Saturn's rings, radio waves ... poetry? At home with Scotland's Mr Physics
James Clerk Maxwell's house
Geek's Guide to Britain Say the the word “radio” and the mind goes to Guglielmo Marconi, the Italian emigrant whose work on the watershed of Cornwall and the Atlantic Ocean helped turn wireless into the defining medium of the early 20th Century.
But radio wasn’t invented by Marconi – or any one person. Rather, it was discovered, and the man who drove that discovery was James Clerk Maxwell.
Maxwell is essential to physics as we understand it today. He didn't invent radio waves, but he did posit their existence. Without that leap of logic we wouldn't be wandering through the electro-smog in which we now delight.
Yet Maxwell’s contributions are not confined to radio; his theories on the rings of Saturn were born out by 20th Century science; he produced the first colour photo; and he founded and helped build Cambridge University’s Cavendish Laboratory in 1879 where he was the inaugural Cavendish Professor of Physics. The laboratory has since produced 29 Nobel Prize winners.
Oh, he was a poet, too. This was the 1800s, after all, when a chap with a beard could really make something of himself.
Maxwell’s birthplace and early home was a terrace house in Edinburgh New Town, built for James' father in 1820. New Town is a marvel of 19th Century civic thinking, designed to alleviate overcrowding that marries space with elegant architecture.
These days Maxwell's house belongs to the James Clerk Maxwell Foundation, which managed to buy it in 1993. If you want to see the house in person then you'll have to make an appointment, but there's a virtual tour and those interested in learning more about James Maxwell can take an Edinburgh walking tour covering his life.
James was born at 14 India Street on 31 July, 1831, though he only lived there for a couple of years before his family relocated to their 1,500-acre country estate in Galloway. When he was ten he moved back to attend the Edinburgh Academy but lived with his aunt, who resided around the corner from the James' family home – which was, at that point, being let out. In fact, 14 India Street was let to a succession of tenants; James inherited it on his father's death but never lived there again. He went on to study physics at Edinburgh and then at Cambridge University.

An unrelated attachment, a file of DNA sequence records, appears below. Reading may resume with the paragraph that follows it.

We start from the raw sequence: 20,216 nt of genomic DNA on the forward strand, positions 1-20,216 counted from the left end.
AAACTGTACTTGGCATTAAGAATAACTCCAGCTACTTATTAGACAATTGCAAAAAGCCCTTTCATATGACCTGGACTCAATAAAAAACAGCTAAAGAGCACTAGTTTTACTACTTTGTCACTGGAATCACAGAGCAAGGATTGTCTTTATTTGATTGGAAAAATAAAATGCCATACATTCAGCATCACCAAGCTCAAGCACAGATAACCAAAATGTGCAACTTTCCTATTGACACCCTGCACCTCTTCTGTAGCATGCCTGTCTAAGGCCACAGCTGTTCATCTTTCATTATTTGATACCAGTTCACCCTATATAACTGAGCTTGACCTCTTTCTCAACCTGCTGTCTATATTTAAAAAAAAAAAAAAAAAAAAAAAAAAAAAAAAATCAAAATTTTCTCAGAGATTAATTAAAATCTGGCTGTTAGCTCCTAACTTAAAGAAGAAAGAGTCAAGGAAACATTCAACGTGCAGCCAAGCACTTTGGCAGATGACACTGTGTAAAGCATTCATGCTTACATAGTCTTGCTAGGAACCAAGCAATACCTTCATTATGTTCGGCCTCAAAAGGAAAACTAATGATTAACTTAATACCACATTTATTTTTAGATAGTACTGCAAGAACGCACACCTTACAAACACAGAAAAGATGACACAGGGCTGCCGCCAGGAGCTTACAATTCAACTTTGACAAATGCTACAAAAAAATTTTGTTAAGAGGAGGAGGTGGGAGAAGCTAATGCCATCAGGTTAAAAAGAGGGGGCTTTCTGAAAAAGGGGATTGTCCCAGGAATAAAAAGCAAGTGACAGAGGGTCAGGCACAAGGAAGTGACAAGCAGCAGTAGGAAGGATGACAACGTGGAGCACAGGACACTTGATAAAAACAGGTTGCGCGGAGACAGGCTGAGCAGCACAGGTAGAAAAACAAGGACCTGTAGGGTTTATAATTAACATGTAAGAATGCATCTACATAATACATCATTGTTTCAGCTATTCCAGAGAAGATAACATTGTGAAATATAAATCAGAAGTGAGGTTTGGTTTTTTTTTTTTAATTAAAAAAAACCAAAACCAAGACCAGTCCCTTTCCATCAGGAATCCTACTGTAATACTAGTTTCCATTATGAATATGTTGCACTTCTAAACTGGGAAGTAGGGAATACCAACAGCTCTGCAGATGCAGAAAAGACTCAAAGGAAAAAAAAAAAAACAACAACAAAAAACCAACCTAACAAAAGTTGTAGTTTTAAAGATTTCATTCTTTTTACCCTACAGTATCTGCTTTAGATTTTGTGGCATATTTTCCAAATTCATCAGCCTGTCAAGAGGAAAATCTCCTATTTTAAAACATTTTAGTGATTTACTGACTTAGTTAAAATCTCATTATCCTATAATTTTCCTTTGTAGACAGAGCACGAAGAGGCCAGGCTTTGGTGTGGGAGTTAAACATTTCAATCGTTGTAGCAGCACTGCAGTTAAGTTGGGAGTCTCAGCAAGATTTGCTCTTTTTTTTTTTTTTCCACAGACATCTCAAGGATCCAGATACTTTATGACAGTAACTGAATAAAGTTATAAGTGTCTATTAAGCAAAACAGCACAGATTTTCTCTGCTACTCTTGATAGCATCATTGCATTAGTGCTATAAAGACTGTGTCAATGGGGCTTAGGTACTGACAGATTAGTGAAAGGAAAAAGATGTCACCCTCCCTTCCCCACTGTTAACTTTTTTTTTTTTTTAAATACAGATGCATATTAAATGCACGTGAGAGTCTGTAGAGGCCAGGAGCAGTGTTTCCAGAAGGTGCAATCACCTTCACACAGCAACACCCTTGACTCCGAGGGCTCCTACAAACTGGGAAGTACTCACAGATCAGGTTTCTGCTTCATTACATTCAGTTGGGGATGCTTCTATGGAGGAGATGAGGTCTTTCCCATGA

An unremarkable terrace house? Birth place of James Clerk Maxwell Photo credit: Bill Ray
In 1977 the James Clerk Maxwell Foundation was established to remind the world just what a marvelous chap he was, and in 1993 the opportunity arose to acquire the house in which he was born. That acquisition was largely made possible thanks to one Sydney Ross, who was relocating to the US and took the opportunity to leave some money behind – but also owed much to the increasing use of email, which had devalued local properties.
Being situated about a 30-minute stroll from the courts, the houses had attracted lawyers, whose briefs were delivered by hand. Email enabled them to move further away and so burst a minor property bubble. Professor David Ritchie, director of the James Clerk Maxwell Foundation, was then able to move in and grab the place for the nation.
If you want to look around the house then you need to get in touch with the James Clerk Maxwell Foundation, who will fix a time and day for Professor Ritchie to show you around.
Professor Richie with James' zoetrope and portrait.
Photo credit: Bill Ray
Once bought, the house had to be extensively restored to a state Maxwell would recognise: the dark colours of the late Victorian era were stripped back and door frames returned to their former glory, and various sponsors and donors stumped up the cash to make the place look respectable while others contributed art and objects to furnish a small museum.
Maxwell might be best known for his equations covering the behaviour of an electromagnetic charge – but that was by no means his only contribution to the world. In the dining room we can see the world's first colour photograph. Maxwell set out to prove that three pictures shot through different filters could be combined to create a single image. The image of a tartan ribbon wasn't perfect, but it did work, and thus set in stone the concept of "RGB" – red, green and blue – with which we're so familiar today.